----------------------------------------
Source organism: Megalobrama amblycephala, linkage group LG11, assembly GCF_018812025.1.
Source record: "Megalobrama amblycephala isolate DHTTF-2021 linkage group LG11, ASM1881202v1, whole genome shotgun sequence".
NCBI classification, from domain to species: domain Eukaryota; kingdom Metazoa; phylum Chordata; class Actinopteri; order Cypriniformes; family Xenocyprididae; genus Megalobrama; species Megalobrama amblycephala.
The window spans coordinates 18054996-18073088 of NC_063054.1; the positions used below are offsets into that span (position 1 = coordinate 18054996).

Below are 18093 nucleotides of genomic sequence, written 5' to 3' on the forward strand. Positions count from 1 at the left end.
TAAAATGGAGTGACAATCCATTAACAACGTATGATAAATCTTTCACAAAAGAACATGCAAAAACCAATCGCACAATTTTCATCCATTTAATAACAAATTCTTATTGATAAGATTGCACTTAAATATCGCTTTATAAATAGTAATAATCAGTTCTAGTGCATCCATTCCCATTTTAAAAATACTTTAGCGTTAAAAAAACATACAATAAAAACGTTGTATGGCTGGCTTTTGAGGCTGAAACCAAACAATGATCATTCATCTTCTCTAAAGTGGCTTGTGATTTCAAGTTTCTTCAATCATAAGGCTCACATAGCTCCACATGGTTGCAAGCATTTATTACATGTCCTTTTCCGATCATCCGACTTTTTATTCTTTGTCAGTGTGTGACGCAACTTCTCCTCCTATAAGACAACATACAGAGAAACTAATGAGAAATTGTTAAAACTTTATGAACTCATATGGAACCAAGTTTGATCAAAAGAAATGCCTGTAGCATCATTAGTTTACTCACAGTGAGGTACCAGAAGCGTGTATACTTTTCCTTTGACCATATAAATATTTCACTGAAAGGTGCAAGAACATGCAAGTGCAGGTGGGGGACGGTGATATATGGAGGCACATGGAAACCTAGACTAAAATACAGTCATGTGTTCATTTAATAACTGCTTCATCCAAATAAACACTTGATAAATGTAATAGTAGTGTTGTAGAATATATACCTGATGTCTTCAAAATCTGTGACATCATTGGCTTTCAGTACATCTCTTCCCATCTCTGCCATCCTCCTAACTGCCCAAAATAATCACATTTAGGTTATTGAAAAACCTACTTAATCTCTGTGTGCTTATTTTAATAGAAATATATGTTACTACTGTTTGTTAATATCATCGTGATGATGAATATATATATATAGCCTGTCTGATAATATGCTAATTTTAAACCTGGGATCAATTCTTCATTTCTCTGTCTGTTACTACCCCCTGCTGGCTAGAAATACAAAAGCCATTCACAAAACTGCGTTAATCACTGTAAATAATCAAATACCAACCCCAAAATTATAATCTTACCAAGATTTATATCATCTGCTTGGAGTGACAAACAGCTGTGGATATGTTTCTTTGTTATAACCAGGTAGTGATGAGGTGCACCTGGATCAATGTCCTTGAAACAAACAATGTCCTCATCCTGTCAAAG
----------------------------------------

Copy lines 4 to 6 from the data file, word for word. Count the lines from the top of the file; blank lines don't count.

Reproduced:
The window spans coordinates 18054996-18073088 of NC_063054.1; the positions used below are offsets into that span (position 1 = coordinate 18054996).

Below are 18093 nucleotides of genomic sequence, written 5' to 3' on the forward strand. Positions count from 1 at the left end.
TAAAATGGAGTGACAATCCATTAACAACGTATGATAAATCTTTCACAAAAGAACATGCAAAAACCAATCGCACAATTTTCATCCATTTAATAACAAATTCTTATTGATAAGATTGCACTTAAATATCGCTTTATAAATAGTAATAATCAGTTCTAGTGCATCCATTCCCATTTTAAAAATACTTTAGCGTTAAAAAAACATACAATAAAAACGTTGTATGGCTGGCTTTTGAGGCTGAAACCAAACAATGATCATTCATCTTCTCTAAAGTGGCTTGTGATTTCAAGTTTCTTCAATCATAAGGCTCACATAGCTCCACATGGTTGCAAGCATTTATTACATGTCCTTTTCCGATCATCCGACTTTTTATTCTTTGTCAGTGTGTGACGCAACTTCTCCTCCTATAAGACAACATACAGAGAAACTAATGAGAAATTGTTAAAACTTTATGAACTCATATGGAACCAAGTTTGATCAAAAGAAATGCCTGTAGCATCATTAGTTTACTCACAGTGAGGTACCAGAAGCGTGTATACTTTTCCTTTGACCATATAAATATTTCACTGAAAGGTGCAAGAACATGCAAGTGCAGGTGGGGGACGGTGATATATGGAGGCACATGGAAACCTAGACTAAAATACAGTCATGTGTTCATTTAATAACTGCTTCATCCAAATAAACACTTGATAAATGTAATAGTAGTGTTGTAGAATATATACCTGATGTCTTCAAAATCTGTGACATCATTGGCTTTCAGTACATCTCTTCCCATCTCTGCCATCCTCCTAACTGCCCAAAATAATCACATTTAGGTTATTGAAAAACCTACTTAATCTCTGTGTGCTTATTTTAATAGAAATATATGTTACTACTGTTTGTTAATATCATCGTGATGATGAATATATATATATAGCCTGTCTGATAATATGCTAATTTTAAACCTGGGATCAATTCTTCATTTCTCTGTCTGTTACTACCCCCTGCTGGCTAGAAATACAAAAGCCATTCACAAAACTGCGTTAATCACTGTAAATAATCAAATACCAACCCCAAAATTATAATCTTACCAAGATTTATATCATCTGCTTGGAGTGACAAACAGCTGTGGATATGTTTCTTTGTTATAACCAGGTAGTGATGAGGTGCACCTGGATCAATGTCCTTGAAACAAACAATGTCCTCATCCTGTCAAAG